5. You Can’t Control Much—But You Can Control How You Respond
As has been well established, through no doing of her own besides just being, Mulvaney’s was a brand (and humanity) hijacked by circumstances beyond her control; something every chief-marketer gives thought to.
And her initial response to coming “under attack (was that) I started making content with them in mind. I started filtering what I was saying, thinking about these people, and not the 12 million people that had hit that follow button in the first place. And if we’re catering to people that don’t buy our products or that don’t love us, then what’s the point to any of this?”
At the risk of over-simplifying, marketers should consider the difference in response from Target and Walmart this past Pride month. Both were threatened by groups for their Pride activations. Target was seen to “give in,” which, like ABI, alienated everyone and diluted decades of support, while Walmart, made no changes to its plans, emerging stronger for it.
The night before taking the stage at last week’s Summit, Mulvaney, took to Instagram Stories asking her community for help in picking the right shoe to go with her stage outfit. Coincidentally, the choices were red or blue.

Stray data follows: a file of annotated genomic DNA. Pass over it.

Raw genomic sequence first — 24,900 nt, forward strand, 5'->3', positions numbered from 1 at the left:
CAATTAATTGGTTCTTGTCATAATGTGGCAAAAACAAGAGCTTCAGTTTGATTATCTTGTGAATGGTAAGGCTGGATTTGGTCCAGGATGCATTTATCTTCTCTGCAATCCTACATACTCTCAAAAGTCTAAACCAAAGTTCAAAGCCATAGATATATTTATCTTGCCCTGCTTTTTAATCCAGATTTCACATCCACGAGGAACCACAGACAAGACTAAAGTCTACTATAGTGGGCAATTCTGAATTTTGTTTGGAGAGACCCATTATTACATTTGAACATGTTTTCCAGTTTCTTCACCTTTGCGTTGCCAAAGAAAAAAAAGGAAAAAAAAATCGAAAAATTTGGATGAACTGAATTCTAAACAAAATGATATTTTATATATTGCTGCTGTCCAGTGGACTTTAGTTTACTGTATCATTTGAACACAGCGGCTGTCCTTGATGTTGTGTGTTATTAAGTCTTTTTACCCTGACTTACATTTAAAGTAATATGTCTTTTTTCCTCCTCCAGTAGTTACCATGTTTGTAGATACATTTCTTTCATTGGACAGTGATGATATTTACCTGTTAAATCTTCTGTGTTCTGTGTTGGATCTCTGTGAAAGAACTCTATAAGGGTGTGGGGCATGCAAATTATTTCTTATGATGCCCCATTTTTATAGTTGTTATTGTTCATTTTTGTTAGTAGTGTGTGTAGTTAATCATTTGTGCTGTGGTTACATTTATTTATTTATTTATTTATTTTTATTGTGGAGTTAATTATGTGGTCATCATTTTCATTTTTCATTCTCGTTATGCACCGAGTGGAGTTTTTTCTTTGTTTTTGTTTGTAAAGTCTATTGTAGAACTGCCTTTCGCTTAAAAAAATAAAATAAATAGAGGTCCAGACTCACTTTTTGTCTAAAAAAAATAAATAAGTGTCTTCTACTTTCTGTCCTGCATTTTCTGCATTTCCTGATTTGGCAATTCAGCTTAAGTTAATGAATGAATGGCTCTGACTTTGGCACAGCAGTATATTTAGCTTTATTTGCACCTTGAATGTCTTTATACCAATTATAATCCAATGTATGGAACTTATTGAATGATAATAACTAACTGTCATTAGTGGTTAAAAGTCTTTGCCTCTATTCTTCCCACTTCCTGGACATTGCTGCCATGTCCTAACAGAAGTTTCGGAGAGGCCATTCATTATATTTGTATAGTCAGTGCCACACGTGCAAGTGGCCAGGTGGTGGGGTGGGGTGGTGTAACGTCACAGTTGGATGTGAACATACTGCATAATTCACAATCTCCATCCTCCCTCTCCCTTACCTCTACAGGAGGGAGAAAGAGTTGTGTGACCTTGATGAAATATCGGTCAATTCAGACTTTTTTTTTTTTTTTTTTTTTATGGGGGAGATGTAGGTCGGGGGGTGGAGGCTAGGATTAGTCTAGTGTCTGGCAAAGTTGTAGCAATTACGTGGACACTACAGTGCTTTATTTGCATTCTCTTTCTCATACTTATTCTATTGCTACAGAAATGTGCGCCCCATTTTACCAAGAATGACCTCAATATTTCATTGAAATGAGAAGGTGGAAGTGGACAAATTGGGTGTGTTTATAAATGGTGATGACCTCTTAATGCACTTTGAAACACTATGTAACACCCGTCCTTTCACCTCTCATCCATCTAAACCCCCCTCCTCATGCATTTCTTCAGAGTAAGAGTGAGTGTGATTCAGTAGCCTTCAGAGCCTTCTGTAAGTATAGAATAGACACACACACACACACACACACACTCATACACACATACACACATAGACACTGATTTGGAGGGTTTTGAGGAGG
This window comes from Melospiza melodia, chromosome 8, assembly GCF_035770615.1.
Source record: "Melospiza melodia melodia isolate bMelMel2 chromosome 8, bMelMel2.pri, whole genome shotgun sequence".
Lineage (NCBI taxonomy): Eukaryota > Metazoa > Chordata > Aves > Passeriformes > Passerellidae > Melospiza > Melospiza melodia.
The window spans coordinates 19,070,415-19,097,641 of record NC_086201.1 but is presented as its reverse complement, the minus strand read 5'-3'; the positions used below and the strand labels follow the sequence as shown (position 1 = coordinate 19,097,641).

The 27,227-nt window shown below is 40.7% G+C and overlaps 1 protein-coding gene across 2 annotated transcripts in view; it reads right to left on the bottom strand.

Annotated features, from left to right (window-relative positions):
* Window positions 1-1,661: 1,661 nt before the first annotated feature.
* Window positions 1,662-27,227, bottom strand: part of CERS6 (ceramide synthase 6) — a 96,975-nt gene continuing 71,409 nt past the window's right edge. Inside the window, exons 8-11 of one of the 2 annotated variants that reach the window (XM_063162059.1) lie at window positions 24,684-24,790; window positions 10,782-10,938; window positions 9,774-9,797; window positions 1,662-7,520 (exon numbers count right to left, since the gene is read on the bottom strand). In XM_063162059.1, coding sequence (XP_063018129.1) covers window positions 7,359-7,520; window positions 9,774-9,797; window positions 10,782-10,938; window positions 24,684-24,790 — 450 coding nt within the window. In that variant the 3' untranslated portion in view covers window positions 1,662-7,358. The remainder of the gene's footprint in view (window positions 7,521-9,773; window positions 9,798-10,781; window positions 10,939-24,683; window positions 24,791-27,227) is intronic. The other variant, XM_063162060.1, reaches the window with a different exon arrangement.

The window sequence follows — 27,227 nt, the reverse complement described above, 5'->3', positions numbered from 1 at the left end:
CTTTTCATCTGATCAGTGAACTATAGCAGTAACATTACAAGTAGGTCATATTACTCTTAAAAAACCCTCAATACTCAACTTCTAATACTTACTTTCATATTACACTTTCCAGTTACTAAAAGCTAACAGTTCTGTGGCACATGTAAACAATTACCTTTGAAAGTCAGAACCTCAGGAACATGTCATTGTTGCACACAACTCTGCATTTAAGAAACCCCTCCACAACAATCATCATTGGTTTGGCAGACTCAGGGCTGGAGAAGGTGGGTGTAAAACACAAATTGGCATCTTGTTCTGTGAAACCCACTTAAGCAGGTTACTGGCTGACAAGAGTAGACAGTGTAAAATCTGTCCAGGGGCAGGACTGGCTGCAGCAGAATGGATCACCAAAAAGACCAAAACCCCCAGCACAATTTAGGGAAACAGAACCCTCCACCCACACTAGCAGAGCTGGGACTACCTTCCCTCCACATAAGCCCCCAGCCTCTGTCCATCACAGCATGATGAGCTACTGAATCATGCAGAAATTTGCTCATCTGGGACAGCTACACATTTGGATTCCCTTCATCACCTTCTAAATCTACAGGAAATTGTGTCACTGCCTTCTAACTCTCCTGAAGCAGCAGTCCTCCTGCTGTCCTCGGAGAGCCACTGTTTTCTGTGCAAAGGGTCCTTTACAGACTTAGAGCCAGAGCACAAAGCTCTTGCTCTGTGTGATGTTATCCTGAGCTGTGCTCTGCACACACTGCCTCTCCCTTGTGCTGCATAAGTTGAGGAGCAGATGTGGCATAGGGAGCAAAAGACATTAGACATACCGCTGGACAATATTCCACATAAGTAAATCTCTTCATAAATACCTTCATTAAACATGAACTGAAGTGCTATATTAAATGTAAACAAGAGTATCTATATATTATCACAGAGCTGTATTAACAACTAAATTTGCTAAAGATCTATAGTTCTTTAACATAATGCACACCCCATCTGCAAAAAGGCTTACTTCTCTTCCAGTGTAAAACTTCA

This was far from the first time Mulvaney turned to her community for help making sense of decisions big and small. She’s spent a lifetime forced to make sense of things many of us can’t begin to imagine. Which makes the infectious sense of humor and optimism she projects all the more extraordinary.
Earlier in our conversation, Mulvaney shared that she’d “seen change first hand. My family is extremely conservative Catholic, and yet they’ve been able to accept me as the woman that I am this year.”
As the acceptance Mulvaney found this past year from her family shows, positive change often comes slowly, until it doesn’t—but it only rarely comes from playing it safe. You can put that on your 2024 Bingo card.